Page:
Fitness & Wearables

One Wearable Helps Users Define Their Dreams

Overview A device is making it possible for users to shape the content of their dreams through pattern tracking and recorded messages.

Researchers are leveraging technology to expand research opportunities and discover new insights about one of the most intriguing human experiences: dreams.

The Fluid Interfaces group of the Massachusetts Institute of Technology (MIT) Media Lab, who have exhibited at CES® alongside partners, have introduced a wearable device, Dormio, that can help guide the topics of users’ dreams.

Targeted Dream Incubation

Dormio relies on the Targeted Dream Incubation (TDI) method, a novel technique for guiding dreams toward specific themes by sound association. By repeating targeted information at the onset of sleep, the method reminds users of the desired topic and suspends the users in earlier sleep stages so that they are able to hear the sounds as they dream.

In one study, participants recorded their own voices through Dormio, saying “Remember to think of a tree.” Dormio then played back this prompt to them as each participant prepared to sleep, monitored through attachments on their wrist, forefinger and middle finger that tracked sleep patterns and heart rate. At the end of the study, 67% of participants reported actually dreaming of trees or tree-related things.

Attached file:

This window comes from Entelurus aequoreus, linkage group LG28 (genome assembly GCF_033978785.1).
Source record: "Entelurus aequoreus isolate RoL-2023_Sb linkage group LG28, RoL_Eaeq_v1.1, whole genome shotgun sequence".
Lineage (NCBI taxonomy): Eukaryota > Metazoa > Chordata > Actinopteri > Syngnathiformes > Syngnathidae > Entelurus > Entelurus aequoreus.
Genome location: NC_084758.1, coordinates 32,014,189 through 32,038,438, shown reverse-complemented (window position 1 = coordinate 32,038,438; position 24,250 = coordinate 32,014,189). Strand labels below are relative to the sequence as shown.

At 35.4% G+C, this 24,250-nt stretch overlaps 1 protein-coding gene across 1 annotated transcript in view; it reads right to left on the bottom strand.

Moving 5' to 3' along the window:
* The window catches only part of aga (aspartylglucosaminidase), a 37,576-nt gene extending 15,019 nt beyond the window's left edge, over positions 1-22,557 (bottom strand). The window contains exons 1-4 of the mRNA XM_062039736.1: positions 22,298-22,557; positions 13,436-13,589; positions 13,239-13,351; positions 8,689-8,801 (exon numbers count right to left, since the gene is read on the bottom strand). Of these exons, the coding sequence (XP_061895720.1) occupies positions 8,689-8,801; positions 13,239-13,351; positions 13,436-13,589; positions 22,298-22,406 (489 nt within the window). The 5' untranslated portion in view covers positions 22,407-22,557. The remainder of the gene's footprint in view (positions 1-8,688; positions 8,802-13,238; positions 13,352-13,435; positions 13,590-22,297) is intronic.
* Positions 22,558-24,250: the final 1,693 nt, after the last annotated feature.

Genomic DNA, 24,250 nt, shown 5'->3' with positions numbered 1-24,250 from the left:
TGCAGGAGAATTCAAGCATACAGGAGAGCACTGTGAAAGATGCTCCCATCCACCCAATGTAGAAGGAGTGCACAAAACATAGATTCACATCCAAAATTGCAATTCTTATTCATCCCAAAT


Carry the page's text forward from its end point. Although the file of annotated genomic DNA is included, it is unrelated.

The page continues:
The TDI method, and seeing it in action in technologies such as Dormio, can help researchers in continuing studies about how dreams affect emotion, creativity, memory and more.

More Than Just Dreams

The team showed that TDI is tied to performance benefits for creativity. For example, dreaming about a specific theme seems to boost creativity for tasks related to that theme. Lead researcher Adam Haar Horowitz noted figures such as Mary Shelley and Salvador Dali were inspired by their dreams. Now, those moments of inspiration can be created and induced through TDI.

Other studies have shown that dreaming in a foreign language may help the user improve their proficiency in that language.

Dormio and the TDI method could soon be used to encourage new or developing skills and extend dreams beyond just imaginary worlds during sleep.

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